Because of his ability, Rafi needs to be played in a deck that's not afraid of getting into shootouts. Since you'll probably be playing Hustings and forcing them to leave home or boot, cards which create shootouts like Kidnappin' (which is also a 7 value) or Bounty Hunter work great, since you can force their people to boot or leave home, start a shootout with them, and move in a lot of deputies as needed. In addition, the government deeds are on A, 2, 3, 4 so cards which want low pulls like Faithful Hound and Legendary Holster work well with them.

Telepathy Helmet by on

This is a card that belongs in almost every gadget deck, and also in decks which have a draw structure that is not as likely to cheat in lowball.

The trait will allow you a persistent Hiding in the Shadows each turn which you can abuse to go into a fight confidently that your best fighter won't be immediately shut down via an easy Sun in Yer Eyes, and unlike the Peacemaker it doesn't deprive you of your dude's weapon slot, allowing you to boost that Flame-Thrower without fear.

All this makes even more sense for a weaker-structured deck since you actually need a decent stud bonus to make sure you can pull a decent shootout hand, something which a bullet reduction will harm badly.

However the most overlooked aspect of the Helmet is to scout what to expect from your opponent. Lose lowbal and don't know if you can take out your opponent? Check their hand to see if they're holding onto any Pistol Whips and so on. Don't see any cheating in their hand? Time to gun for those 5-of-a-kind at every opportunity.

If your opponent is smart, once you've scouted a play hand without cheatin', they'll start avoiding for the rest of the turn at least, so make sure to bully them as much as possible while you have the advantage.

The natural weakness of the card is its low value, making it a risk in a high-value gadget deck, such as one around Flamethrowers. However it's well worth the risk to run 2-3 of them anyway.

And if this sort of risk is not your cup of tea, you can switch instead to the low difficulty gadget suite of Mechanical Horse/Holy Wheel Gun/QUATERMAN/Telepathy Helmet which all conveniently share the same difficulty, allowing your Mad Scientist 2, such as the affordable Kyle Wagner to invent everything risk-free.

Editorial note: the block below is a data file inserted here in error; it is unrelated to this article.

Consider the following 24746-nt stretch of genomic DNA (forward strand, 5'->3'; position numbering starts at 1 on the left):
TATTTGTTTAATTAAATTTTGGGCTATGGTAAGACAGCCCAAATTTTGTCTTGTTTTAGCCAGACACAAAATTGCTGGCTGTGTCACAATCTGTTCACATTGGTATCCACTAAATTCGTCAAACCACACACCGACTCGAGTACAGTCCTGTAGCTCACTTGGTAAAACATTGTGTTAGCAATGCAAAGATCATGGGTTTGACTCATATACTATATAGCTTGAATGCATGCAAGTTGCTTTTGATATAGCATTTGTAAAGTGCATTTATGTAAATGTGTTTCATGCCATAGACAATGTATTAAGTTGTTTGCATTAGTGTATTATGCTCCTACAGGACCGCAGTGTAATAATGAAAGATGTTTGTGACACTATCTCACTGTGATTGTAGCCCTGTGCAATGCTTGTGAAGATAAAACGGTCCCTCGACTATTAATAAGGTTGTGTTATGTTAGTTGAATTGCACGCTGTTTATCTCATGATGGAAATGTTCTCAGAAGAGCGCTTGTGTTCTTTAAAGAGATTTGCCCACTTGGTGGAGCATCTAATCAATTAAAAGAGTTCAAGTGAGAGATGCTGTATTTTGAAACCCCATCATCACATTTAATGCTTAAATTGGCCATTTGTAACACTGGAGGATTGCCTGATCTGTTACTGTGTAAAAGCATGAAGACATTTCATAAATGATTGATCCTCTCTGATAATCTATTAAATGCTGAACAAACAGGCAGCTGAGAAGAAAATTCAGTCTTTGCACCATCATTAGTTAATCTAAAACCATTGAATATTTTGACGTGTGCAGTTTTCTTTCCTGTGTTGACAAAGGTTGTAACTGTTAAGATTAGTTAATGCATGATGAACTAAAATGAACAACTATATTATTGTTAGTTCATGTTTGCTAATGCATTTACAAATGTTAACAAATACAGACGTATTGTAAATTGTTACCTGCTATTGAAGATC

One Good Turn… by on

This card is so versatile, everything ax4jim says in the previous review is correct. This card helps cycle through your deck, which if you are running 6s as one of your stronger values, is amazing.

The best way I found to approach this card during deckbuilding is to imagine that it doesn't even actually exist. If your deck can do what you want, your draw structure is incredibly tight, some 6 value cards in your deck won't hurt anything like skill pulls, and you have 1-4 slots to fill, this card is perfect. It's either invisible in your deck, or an uber reserves if you get lucky and happen to need ghost rock. This is probably the most widely playable card in the game right now.

Ulysses Marks by on

Pros:

4 Ghost Rock cost to play with only one upkeep is not too bad of a cost.

Ulysses' noon ability is incredibly useful. Steven Wiles can't come over to disrupt the Saloon that Ulysses is holding down. You can kick out your opponent's Clementine Lepp where she'll be a sitting duck to a shootout. And you don't have to boot Ulysses to do it!

Boosting control points is always nice.

When Ulysses is in the Town Square, your opponent should be a little wary of playing any Saloons.

Cons:

1 draw isn't exactly a lot of firepower, but it's better than nothing.

If your opponent isn't running any Saloons and you haven't got any of your own out, then Ulysses isn't doing anything for you. You basically have to park Ulysses at a Saloon in order for him to be useful. He's pretty one dimensional.

Overall:

Just like Kyle Wagner for the MCC, Ulysses will get better as more Saloons get released. For now, he's an auto-include if you're playing any Saloons. If you're not playing Saloons, he can still be considered as a one-of to harass your opponent's Saloon deeds.